Quality Assurance is an essential part of providing any service, and with digital development, it is a very important consideration throughout the entire project. As the name suggests, quality assurance refers to the process that we have in place to ensure that developed functionality meets business objectives and any errors that could be easily prevented do not sneak into a shipped product. The Quality Assurance team is also responsible for writing acceptance criteria, test cases and using tools and processes that help us manage the communication between developers and testers. We’ve outlined an overview of what this means for our development team and digital projects.
1 – Starting the process
QA begins at the very start of the project timeline with the initial meeting to ensure that everyone is on the same page and to work out every little detail of the project. This offers an opportunity for each project member to ask questions depending on their role in the project. This is also the point at which we can establish exactly who the target users of the platform are, and what kind of use cases to focus on so that users can get the best experience possible.
2 – Design phase
During this stage, the design team will complete user journeys and interface designs that show the exact look and feel and map out all the functionality of the platform. This is when the QA starts preparing test cases. They are inputted into a spreadsheet along with exact steps on how to conduct them, any specific data to input, and the expected results. It’s important that the tests are not just conducted once. Since the platform can be in three different deployment tiers (development, staging and production) we do separate tests for each of them.
Looking at the project in detail ahead of development helps you not only to be very clear on what needs to be achieved but also saves you money that would be otherwise wasted on revisions and unnecessary iterations.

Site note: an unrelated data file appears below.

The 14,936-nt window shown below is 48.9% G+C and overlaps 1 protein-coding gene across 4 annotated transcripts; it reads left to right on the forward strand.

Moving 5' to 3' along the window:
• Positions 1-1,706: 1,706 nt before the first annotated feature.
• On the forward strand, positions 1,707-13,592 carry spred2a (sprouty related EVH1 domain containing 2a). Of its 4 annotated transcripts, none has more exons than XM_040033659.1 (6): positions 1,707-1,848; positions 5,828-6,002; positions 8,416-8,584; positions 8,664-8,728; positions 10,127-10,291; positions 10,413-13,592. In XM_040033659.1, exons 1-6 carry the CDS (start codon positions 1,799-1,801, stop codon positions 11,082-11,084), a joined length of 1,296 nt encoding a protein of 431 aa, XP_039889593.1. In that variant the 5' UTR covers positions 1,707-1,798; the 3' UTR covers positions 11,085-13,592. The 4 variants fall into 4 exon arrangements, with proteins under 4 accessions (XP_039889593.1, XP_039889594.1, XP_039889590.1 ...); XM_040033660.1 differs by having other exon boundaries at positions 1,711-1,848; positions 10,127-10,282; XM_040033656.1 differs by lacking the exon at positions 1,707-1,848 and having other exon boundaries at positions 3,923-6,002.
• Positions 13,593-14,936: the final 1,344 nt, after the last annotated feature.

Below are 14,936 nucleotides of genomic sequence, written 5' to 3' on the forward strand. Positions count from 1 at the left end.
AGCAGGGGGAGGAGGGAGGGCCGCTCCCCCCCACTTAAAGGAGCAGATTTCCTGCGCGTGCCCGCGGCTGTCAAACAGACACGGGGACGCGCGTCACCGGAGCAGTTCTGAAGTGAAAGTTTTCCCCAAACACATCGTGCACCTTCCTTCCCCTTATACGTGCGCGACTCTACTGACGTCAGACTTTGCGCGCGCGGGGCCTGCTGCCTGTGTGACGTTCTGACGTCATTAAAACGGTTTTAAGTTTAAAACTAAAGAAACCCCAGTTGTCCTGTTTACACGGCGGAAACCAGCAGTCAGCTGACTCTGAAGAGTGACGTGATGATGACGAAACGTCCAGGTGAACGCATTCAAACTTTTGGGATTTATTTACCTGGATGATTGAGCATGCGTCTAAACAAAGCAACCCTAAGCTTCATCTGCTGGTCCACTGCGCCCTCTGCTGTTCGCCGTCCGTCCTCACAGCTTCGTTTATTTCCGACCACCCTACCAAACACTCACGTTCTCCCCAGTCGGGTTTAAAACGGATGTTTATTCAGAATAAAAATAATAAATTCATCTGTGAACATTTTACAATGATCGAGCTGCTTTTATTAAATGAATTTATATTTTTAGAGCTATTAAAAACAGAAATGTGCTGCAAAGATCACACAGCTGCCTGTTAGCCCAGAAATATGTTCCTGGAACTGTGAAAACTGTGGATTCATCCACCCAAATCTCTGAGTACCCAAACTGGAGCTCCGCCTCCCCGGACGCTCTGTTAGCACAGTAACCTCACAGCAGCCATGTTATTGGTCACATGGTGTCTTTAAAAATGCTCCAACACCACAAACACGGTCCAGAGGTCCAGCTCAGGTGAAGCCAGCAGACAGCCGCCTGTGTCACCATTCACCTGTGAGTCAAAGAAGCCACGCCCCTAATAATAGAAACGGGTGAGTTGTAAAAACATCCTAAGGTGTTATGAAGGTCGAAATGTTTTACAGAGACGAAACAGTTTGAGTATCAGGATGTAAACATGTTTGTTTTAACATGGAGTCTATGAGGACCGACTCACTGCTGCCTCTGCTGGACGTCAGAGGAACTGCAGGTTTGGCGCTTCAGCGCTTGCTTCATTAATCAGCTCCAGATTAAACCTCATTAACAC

3 – Development phase
There is a lot that goes on behind the scenes in this phase to ensure we deliver quality products. From a developers point of view, they not only have to write good code but also spend time writing tests that will be run against their code so they can be 100% sure that what they did works. They will create components and then write unit tests on these components to check every possible scenario. Once everything has been put together it then goes to the QA team to make sure that it all works cohesively with the use of integration tests.
This process can be made easier with the use of software like Cyprus (for web projects) and Appium (for mobile apps). Those two, in particular, can save the QA and the development team a lot of time as you don’t need to manually identify components to implement tests. As soon as all the tests have been written, it doesn’t take long to run them and identify any issues.
4 – Consistent Manual testing
There are many processes that can be automated, however, we can’t shy away from manual testing. This is done every time that something is “fixed” or “implemented” and it’s the job of the QA to test this to the best of their ability to make sure that it works and is either fixed or implemented correctly.
To get the best results, those tests have to be repeated and conducted in different environments. In web apps, this means users are accessing the app on multiple browsers and screen sizes. On mobile apps, it is imperative that the apps are properly tested on multiple platforms and with multiple different devices from varied vendors. This helps us to make sure that no user is left out.
If this part were missing from the project process, the platform would be undoubtedly released with bugs. These issues would eventually be picked up by our users, through massive lists of bug reports. Developers would have to go through these, scour the app and find these problems before replicating them. If this cycle was to continue then we wouldn’t have very happy clients or users, and no one wants that!
5 – Releasing the project
Having come together and created something that was initially just a thought in someone’s head, and turned it into a reality gives us a great sense of accomplishment. This is the stage where the QA team is satisfied with where the project is at, that it is of high quality, has passed all the required tests and is ready for the public. This is also the point at which the development team can get a breath of fresh air… at least until the next update!
We hope this overview of our approach to quality assurance shows you how we at Gearedapp integrate QA into a project to avoid as many issues as possible. Unfortunately, some still manage to slip through but this process keeps them to a minimum, giving more time to develop exceptional apps and websites.